Pork stocks in U.S. warehouses in September soared to a record high for that month, a government report showed on Monday, a sign that the rush to market hogs this summer due to high feed costs may mean fewer hogs and less pork next year.
The bulk of the price gains could come in the second half of next year, analysts said.
"We slaughtered lots of hogs during September, far more than expected, with a good chunk ending up in cold storage," said University of Missouri economist Ron Plain.
The U.S. Agriculture Department on Monday reported end-of-September pork stocks at 630.7 million pounds, up 8 per cent from August and up 28 per cent from last year. It was the fifth straight monthly record.
Leading the way was the tally for hams at 213.9 million lbs, an all-time high for any month. Pork bellies also jumped 79 pct from a year earlier to 16.9 million lbs.
More hams landed in cold storage facilities for the upcoming holidays. And some were concerned that high prices for bacon last summer slowed demand for product, backing bellies up in storage.
Fewer hogs, less pork
"Retail pork prices will begin to move up modestly through next April or May, and a rapid increase in the last half of 2013, due to the reduction in the breeding herd," said University of Purdue livestock economist Chris Hurt.
He sees retail prices for pork to remain steady to higher into the end of the year.
The retail pork price in September was $3.50 per lb, compared with $3.52 in August and $3.56 a year earlier.
Pork prices have come down, but not as much as some had anticipated given the glut of supplies.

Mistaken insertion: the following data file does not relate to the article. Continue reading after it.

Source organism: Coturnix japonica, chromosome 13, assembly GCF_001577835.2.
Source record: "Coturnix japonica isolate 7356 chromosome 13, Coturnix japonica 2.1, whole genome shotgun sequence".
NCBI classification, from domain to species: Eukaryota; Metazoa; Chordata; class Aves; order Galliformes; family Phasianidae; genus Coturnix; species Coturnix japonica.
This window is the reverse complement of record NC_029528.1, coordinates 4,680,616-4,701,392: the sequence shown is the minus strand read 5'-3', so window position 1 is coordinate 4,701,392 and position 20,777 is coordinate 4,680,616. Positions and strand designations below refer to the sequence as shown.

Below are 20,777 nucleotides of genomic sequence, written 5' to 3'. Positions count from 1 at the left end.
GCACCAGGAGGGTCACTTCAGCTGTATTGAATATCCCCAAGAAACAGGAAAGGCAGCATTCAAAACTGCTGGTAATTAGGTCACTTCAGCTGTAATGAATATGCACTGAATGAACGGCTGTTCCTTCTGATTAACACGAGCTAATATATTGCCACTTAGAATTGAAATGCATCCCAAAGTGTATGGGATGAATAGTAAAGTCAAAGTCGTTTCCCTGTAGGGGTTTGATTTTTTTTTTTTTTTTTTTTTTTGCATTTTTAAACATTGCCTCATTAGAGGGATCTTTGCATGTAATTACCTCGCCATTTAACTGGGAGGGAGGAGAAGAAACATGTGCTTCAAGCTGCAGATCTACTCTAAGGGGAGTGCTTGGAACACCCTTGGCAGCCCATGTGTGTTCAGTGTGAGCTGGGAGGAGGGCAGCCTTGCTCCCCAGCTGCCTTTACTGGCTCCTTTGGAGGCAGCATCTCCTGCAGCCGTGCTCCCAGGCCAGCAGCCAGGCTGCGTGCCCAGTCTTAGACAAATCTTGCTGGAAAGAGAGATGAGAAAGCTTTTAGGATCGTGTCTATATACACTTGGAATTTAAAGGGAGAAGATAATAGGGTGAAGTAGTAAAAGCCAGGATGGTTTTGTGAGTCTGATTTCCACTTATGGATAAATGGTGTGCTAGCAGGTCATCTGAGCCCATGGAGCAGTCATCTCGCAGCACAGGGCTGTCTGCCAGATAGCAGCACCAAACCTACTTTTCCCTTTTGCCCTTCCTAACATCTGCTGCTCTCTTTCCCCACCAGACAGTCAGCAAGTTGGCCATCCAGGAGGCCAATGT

"It's the in-between costs, getting product from the farm gate to the dinner plate, that adds up and generally doesn't go down, but goes up over time," said independent market analyst Bob Brown.
He said any subsequent retail pork price increases may be more associated with continually rising marketing costs -- everything from transportation to packaging of the product -- and less so because of eventual tighter hog numbers.
Pork month pick up slack
Linn Group analyst John Ginzel said pork was heavily featured in grocery stores when prices declined in the middle of September through October, the latter being National Pork Month. That will begin to wind down soon, he said.
"We're still are running fairly decent hog numbers and sizable Saturday kills that appear will be the case for another week or two," said Ginzel. "I suspect a lot of that product is going into freezers.
In September, packers processed 2.4 per cent fewer hogs that resulted in a 2.2 per cent decline in pork production, both compared with a year-earlier periods. This was because of two less days to process pork last month.
Still, pork production from January through September was estimated to be up 2.6 per cent versus a year earlier.
The industry is likely stockpiling bellies for use during the summer bacon-lettuce-and tomato season. Meanwhile, ham stocks may start to come down soon in preparation for Thanksgiving and year-end holidays, said Ginzel.
He said the high pork supply could be due to some large retailers storing items like ribs to sell during the spring and summer. He did not believe meat packers were storing pork supplies in order to sell when prices are expected to be higher next year.
The United States has more than 1,500 public and privately owned cold storage facilities with a combined capacity of almost 4 billion cubic feet.
Storage length varies depends on the cut of pork, product quality, how it is frozen, fat content and whether that product has been cured, said Ginzel.
Some pork can be stored for eight months at zero degrees Fahrenheit or 10 months at minus 20 degrees Fahrenheit, according to the World Food Logistics Organization (WFLO) Commodity Storage Manual. Cured product such as ham and bacon can be stored for four months at zero degrees Fahrenheit or six months at minus 20 degrees Fahrenheit.